The first line of our sample program was:
#include <stdio.h>The format of that directive is the one you should use to include any of the standard header files that are supplied with the C compilation system. The angle brackets (< >) tell the preprocessor to search for the header file in the standard place for header files on your system, usually the /usr/include directory.
The format is different for header files that you have stored in your own directories:
#include "header.h"The double quotes (" ") tell the preprocessor to search for header.h first in the directory of the file containing the
#includeline, which will usually be your current directory, then in the standard place.
If your header file is not in the current directory, specify the path of the directory in which it is stored with the -I option to cc. For instance, if you have included both stdio.h and header.h in the source file test.c:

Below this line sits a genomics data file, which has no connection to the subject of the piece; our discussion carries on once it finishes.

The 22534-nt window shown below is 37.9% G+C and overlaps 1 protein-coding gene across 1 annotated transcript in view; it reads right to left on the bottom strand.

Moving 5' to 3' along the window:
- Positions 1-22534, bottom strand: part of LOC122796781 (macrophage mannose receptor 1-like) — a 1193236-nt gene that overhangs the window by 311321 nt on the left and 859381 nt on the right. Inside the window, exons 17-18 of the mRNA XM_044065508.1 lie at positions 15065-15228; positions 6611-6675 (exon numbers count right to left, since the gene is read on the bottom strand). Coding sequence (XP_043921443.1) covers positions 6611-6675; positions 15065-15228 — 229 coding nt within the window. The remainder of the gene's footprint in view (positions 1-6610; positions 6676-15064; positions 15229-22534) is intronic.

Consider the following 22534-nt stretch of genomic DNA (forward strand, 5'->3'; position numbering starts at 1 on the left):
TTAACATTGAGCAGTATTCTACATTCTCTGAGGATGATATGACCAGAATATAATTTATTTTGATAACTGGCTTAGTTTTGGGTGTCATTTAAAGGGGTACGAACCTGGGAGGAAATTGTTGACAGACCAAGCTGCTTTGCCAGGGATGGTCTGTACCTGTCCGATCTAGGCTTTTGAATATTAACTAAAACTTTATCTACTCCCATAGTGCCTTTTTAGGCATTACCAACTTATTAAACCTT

#include <stdio.h> #include "header.h"and header.h is stored in the directory ../defs, the command:
$will direct the preprocessor to search for header.h first in the current directory, then in the directory ../defs, and finally in the standard place. It will also direct the preprocessor to search for stdio.h first in ../defs, then in the standard place. The only difference is that the current directory is searched only for header files whose name you have enclosed in quotation marks.
cc -I../defs test.c
You can specify the -I option more than once on
the cc command line.
The preprocessor searches the specified directories in
the order they appear on the
You can therefore specify
multiple options to
on the same command line:
$ cc -o prog -I../defs test.c